Power-sharing talks between Greece’s two main political parties entered the second day on Tuesday, as European leaders stepped up the pressure for a quick resolution by holding back a vital rescue loan that the country needs to prevent a devastating bankruptcy.

Socialist Prime Minister George Papandreou and conservative party head Antonis Samaras have been wrangling over who will lead an interim government that aims to secure a new 130 billion ($179 billion) European rescue package, agreed less than two weeks ago.

The wrangling comes as Greece’s European partners press for a swift resolution.

Jean-Claude Juncker, the chairman of the eurozone’s finance ministers, said Monday that the leaders of the two main parties must co-sign a letter reaffirming their commitment to Greece’s bailouts and economic reforms before the next batch of cash from the first bailout, worth 8 billion ($11 billion), is handed over to Athens.

Without the funds, Greece will default before Christmas, sending shockwaves through Europe’s banking system and potentially pushing the global economy back into recession.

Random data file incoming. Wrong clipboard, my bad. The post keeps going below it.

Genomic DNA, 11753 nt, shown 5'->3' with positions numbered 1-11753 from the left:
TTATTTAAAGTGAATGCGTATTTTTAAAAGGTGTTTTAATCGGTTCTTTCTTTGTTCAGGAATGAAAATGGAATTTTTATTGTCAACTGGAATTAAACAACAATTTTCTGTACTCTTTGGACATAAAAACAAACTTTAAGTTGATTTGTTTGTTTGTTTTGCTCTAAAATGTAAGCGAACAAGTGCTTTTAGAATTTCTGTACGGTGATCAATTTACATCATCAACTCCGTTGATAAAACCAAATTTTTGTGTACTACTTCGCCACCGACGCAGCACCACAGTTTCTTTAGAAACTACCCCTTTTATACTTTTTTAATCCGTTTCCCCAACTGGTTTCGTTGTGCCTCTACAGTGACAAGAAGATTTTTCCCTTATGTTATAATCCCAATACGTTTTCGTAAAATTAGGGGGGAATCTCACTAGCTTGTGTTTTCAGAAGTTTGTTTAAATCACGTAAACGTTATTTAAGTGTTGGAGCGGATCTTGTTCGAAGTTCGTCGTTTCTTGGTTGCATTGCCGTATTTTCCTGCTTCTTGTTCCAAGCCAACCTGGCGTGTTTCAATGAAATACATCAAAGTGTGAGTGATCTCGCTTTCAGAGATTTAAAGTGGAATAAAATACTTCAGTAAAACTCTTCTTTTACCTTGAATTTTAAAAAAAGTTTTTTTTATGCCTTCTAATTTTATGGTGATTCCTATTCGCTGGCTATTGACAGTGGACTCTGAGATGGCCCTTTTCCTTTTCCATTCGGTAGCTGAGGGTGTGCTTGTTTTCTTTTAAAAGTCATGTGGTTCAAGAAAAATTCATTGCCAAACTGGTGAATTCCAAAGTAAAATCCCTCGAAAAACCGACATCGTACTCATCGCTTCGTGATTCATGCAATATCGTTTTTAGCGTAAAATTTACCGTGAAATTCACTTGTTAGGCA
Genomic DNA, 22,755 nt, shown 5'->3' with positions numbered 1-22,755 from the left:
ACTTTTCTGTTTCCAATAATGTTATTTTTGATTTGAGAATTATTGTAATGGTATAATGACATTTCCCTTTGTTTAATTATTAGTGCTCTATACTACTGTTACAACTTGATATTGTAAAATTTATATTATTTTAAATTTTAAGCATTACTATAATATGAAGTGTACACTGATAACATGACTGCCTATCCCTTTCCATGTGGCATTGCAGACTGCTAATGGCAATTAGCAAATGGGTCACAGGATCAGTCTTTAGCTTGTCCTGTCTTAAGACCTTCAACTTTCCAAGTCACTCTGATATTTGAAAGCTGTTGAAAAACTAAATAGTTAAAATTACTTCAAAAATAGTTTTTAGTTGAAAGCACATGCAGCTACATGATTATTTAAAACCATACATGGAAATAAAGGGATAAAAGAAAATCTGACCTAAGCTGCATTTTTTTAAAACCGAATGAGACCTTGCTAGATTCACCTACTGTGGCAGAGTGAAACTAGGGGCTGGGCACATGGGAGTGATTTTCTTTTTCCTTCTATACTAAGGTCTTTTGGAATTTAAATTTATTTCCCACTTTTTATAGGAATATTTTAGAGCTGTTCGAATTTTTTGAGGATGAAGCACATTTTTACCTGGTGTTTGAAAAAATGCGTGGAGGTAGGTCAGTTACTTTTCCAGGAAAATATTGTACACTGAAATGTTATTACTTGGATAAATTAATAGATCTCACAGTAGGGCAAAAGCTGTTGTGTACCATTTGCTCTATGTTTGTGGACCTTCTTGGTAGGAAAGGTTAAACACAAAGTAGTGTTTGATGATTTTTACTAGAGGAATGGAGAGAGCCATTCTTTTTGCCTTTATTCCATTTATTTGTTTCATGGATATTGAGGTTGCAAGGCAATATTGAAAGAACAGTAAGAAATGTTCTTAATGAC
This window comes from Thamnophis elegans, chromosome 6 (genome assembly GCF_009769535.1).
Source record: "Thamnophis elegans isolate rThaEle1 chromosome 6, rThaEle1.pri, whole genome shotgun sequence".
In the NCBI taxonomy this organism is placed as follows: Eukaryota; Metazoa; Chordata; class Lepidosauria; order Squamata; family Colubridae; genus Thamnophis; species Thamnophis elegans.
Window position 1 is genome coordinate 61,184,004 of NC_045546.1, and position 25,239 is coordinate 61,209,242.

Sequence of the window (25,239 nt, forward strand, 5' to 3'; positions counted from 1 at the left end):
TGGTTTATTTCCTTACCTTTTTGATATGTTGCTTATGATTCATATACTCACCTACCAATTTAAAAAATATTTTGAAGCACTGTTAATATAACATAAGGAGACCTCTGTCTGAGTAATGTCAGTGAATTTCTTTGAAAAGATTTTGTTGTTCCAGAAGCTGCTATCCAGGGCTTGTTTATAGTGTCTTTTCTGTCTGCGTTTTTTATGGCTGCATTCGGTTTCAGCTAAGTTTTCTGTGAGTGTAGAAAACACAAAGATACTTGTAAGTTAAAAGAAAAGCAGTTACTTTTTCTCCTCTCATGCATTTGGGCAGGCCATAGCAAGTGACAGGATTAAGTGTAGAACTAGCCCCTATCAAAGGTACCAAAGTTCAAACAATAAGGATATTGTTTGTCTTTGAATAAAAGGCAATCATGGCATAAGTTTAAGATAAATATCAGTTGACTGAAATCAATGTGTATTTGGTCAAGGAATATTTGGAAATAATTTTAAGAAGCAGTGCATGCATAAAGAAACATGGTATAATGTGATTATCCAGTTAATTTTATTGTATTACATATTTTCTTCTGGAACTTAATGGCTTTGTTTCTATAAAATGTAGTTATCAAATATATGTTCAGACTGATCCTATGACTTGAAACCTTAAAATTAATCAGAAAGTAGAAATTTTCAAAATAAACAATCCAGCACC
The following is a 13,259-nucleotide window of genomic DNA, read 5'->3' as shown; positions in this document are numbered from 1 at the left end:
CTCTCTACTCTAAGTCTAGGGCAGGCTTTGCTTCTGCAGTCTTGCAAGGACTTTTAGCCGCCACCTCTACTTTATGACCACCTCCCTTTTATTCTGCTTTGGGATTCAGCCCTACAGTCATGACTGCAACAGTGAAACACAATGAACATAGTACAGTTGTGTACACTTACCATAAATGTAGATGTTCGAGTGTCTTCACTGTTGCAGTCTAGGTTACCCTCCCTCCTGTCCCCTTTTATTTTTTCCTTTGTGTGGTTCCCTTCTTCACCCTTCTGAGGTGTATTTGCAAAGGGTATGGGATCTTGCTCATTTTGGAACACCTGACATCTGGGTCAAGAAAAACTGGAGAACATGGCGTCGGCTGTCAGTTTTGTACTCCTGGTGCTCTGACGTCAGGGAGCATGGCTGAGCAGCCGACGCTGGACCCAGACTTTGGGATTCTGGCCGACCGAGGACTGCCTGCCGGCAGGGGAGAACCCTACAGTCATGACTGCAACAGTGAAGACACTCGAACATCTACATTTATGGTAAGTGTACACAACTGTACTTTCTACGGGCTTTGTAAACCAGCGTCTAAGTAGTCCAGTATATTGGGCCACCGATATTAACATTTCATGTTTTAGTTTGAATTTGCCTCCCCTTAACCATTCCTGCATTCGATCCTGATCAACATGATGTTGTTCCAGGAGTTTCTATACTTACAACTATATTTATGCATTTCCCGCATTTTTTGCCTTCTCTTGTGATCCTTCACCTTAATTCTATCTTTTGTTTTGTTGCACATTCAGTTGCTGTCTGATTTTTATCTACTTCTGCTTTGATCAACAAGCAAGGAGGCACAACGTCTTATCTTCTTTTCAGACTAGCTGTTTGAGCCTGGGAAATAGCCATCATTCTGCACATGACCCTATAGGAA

Mr. Papandreou and Mr. Samaras reached a landmark agreement late Sunday for Papandreou to step down and the temporary government to be formed.

The two main candidates being considered as interim premier are former European Central Bank Vice President Lucas Papademos and European Ombudsman Nikiforos Diamantouros, officials with knowledge of the negotiations told The Associated Press. They asked not to be identified, citing the sensitivity of the talks.

None of the people being considered have been announced publicly.

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